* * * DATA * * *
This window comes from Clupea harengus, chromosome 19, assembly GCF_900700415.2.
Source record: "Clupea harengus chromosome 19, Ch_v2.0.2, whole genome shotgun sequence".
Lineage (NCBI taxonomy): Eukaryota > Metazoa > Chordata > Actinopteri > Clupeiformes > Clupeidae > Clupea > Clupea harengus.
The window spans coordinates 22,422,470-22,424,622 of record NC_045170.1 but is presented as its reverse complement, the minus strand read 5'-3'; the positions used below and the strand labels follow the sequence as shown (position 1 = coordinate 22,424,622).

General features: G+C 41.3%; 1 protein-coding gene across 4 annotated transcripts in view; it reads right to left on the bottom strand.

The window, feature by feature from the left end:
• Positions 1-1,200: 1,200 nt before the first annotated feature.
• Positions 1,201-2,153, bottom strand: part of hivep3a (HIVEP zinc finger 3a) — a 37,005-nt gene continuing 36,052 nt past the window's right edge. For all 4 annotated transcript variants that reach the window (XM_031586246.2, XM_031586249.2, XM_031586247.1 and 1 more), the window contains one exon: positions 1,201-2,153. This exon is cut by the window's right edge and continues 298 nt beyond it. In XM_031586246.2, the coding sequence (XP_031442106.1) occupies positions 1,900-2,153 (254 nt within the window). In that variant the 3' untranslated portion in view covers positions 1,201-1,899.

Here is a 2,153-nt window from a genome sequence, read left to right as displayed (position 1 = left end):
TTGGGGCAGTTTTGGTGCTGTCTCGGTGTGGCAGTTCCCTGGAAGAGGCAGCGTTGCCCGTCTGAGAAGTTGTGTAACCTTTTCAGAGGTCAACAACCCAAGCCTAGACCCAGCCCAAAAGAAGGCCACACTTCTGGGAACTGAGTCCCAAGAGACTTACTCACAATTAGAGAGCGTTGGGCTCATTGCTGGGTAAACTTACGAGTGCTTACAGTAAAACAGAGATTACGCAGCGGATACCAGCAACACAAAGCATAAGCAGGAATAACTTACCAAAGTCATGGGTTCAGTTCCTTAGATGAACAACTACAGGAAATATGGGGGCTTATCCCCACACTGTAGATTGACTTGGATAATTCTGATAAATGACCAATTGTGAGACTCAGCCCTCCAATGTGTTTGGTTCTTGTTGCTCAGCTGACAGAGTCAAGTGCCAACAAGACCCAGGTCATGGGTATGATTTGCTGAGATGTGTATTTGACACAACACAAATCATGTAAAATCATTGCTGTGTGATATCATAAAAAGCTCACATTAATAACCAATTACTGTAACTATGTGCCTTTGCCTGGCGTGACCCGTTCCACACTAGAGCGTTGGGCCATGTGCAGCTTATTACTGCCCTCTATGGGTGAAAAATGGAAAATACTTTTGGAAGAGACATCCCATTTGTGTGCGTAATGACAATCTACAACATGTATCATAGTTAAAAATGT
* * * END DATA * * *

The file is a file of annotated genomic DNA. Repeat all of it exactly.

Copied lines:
This window comes from Clupea harengus, chromosome 19, assembly GCF_900700415.2.
Source record: "Clupea harengus chromosome 19, Ch_v2.0.2, whole genome shotgun sequence".
Lineage (NCBI taxonomy): Eukaryota > Metazoa > Chordata > Actinopteri > Clupeiformes > Clupeidae > Clupea > Clupea harengus.
The window spans coordinates 22,422,470-22,424,622 of record NC_045170.1 but is presented as its reverse complement, the minus strand read 5'-3'; the positions used below and the strand labels follow the sequence as shown (position 1 = coordinate 22,424,622).

General features: G+C 41.3%; 1 protein-coding gene across 4 annotated transcripts in view; it reads right to left on the bottom strand.

The window, feature by feature from the left end:
• Positions 1-1,200: 1,200 nt before the first annotated feature.
• Positions 1,201-2,153, bottom strand: part of hivep3a (HIVEP zinc finger 3a) — a 37,005-nt gene continuing 36,052 nt past the window's right edge. For all 4 annotated transcript variants that reach the window (XM_031586246.2, XM_031586249.2, XM_031586247.1 and 1 more), the window contains one exon: positions 1,201-2,153. This exon is cut by the window's right edge and continues 298 nt beyond it. In XM_031586246.2, the coding sequence (XP_031442106.1) occupies positions 1,900-2,153 (254 nt within the window). In that variant the 3' untranslated portion in view covers positions 1,201-1,899.

Here is a 2,153-nt window from a genome sequence, read left to right as displayed (position 1 = left end):
TTGGGGCAGTTTTGGTGCTGTCTCGGTGTGGCAGTTCCCTGGAAGAGGCAGCGTTGCCCGTCTGAGAAGTTGTGTAACCTTTTCAGAGGTCAACAACCCAAGCCTAGACCCAGCCCAAAAGAAGGCCACACTTCTGGGAACTGAGTCCCAAGAGACTTACTCACAATTAGAGAGCGTTGGGCTCATTGCTGGGTAAACTTACGAGTGCTTACAGTAAAACAGAGATTACGCAGCGGATACCAGCAACACAAAGCATAAGCAGGAATAACTTACCAAAGTCATGGGTTCAGTTCCTTAGATGAACAACTACAGGAAATATGGGGGCTTATCCCCACACTGTAGATTGACTTGGATAATTCTGATAAATGACCAATTGTGAGACTCAGCCCTCCAATGTGTTTGGTTCTTGTTGCTCAGCTGACAGAGTCAAGTGCCAACAAGACCCAGGTCATGGGTATGATTTGCTGAGATGTGTATTTGACACAACACAAATCATGTAAAATCATTGCTGTGTGATATCATAAAAAGCTCACATTAATAACCAATTACTGTAACTATGTGCCTTTGCCTGGCGTGACCCGTTCCACACTAGAGCGTTGGGCCATGTGCAGCTTATTACTGCCCTCTATGGGTGAAAAATGGAAAATACTTTTGGAAGAGACATCCCATTTGTGTGCGTAATGACAATCTACAACATGTATCATAGTTAAAAATGT